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Details of police investigation into Breonna Taylor released, but raise more questions

Black Lives Matter protesters march in Louisville, Ky., in September.
Black Lives Matter protesters march Sept. 25 in Louisville, Ky.
(Darron Cummings / Associated Press)

Police files released Wednesday show contacts between Breonna Taylor and a man she dated previously who was suspected of drug dealing, but raise new questions about what led narcotics investigators to raid her apartment, where she died in a burst of police gunfire.

Louisville Metro Police Lt. Dale Massey, a member of the SWAT team that arrived on the scene, described the execution of the “no knock” warrant on Taylor’s apartment as an “egregious act.” Massey told investigators that, after seeing what had occurred and from their interactions with another police officer, he and other SWAT members felt that “something really bad happened.”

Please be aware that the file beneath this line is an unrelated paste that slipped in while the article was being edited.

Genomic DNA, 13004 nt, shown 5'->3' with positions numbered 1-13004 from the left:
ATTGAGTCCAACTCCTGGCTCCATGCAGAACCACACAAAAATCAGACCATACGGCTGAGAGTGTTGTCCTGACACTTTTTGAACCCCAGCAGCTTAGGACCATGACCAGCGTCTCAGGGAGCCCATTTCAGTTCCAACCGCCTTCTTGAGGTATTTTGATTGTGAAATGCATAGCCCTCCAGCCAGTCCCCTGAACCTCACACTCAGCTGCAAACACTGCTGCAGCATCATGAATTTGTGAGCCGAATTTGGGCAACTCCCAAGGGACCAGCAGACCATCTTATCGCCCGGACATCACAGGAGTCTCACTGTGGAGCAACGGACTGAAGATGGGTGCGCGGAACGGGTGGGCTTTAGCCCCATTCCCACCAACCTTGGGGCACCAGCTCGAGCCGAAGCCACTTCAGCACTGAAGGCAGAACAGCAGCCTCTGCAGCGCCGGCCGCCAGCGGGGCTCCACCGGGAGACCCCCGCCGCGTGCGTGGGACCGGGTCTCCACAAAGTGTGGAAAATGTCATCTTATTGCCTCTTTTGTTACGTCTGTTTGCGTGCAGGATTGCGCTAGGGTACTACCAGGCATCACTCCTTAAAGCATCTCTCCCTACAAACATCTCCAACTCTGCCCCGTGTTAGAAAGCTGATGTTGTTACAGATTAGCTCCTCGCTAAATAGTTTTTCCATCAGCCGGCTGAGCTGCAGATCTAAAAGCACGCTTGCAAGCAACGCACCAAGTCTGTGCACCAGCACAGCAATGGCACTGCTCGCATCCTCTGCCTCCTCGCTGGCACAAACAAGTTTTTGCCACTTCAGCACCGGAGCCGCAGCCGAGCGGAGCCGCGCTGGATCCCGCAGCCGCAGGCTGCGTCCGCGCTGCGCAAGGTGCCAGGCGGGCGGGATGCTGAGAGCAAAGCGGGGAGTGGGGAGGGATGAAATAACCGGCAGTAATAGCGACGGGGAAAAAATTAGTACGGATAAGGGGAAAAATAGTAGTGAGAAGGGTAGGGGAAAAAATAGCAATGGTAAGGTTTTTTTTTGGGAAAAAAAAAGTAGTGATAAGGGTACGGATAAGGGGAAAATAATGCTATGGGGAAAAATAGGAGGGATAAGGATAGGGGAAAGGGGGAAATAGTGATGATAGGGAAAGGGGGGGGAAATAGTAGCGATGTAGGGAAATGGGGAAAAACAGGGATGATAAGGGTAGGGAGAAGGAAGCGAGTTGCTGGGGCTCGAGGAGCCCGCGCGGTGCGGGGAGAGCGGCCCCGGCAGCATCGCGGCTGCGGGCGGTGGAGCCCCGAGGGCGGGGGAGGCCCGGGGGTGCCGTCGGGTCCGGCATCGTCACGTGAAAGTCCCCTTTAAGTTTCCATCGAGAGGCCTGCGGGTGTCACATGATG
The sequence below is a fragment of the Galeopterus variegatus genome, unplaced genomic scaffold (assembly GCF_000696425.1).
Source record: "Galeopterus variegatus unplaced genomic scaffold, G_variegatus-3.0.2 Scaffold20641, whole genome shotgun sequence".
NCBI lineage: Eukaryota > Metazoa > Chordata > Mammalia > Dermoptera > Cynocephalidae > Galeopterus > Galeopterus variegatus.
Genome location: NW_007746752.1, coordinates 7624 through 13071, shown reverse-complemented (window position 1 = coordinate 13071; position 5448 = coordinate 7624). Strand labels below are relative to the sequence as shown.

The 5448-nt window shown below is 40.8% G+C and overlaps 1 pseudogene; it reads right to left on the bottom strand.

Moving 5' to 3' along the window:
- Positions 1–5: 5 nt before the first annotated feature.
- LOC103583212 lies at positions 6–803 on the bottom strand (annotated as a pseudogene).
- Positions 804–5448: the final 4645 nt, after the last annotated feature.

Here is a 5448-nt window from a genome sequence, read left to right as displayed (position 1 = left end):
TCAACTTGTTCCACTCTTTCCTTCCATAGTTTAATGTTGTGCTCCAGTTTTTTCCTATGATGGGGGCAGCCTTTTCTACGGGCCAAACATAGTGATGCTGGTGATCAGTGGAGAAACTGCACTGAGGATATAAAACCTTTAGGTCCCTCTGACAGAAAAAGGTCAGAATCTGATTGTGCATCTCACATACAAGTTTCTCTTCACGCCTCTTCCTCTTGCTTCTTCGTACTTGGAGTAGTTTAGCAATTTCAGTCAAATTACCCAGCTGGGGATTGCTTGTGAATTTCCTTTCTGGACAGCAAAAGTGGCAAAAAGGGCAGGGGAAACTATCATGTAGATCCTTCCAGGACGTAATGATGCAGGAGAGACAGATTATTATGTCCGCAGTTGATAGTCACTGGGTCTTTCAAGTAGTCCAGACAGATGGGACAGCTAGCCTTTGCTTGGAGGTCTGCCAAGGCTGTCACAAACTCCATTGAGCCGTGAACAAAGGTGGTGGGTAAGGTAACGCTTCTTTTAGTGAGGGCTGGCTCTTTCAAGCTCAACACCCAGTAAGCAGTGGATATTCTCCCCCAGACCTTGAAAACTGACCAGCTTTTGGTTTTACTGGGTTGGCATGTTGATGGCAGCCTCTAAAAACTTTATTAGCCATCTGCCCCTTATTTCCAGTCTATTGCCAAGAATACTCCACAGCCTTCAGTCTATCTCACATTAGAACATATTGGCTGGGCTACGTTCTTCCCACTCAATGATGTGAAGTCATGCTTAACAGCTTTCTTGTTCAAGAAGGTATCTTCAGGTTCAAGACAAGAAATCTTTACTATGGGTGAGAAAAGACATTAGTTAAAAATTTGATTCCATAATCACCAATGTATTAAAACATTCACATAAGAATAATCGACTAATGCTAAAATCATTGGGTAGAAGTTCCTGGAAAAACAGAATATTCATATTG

Massey’s comments were included in extensive testimony and other evidence that shed light on the internal police review of Taylor’s death. Protesters in Louisville and around the country have demanded accountability for her killing.

The police files contain conflicting information about when the contacts ended between Taylor and her ex-boyfriend, Jamarcus Glover.

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In a recorded jailhouse conversation on the day she died, Glover said he and Taylor had not “been around each other in over two months.”

“I ain’t got nothing going on with Bre no more,” he told a woman whose name was redacted from the report.

Hours of material in the grand jury proceedings for Breonna Taylor’s fatal shooting by police in Louisville, Ky., have been made public.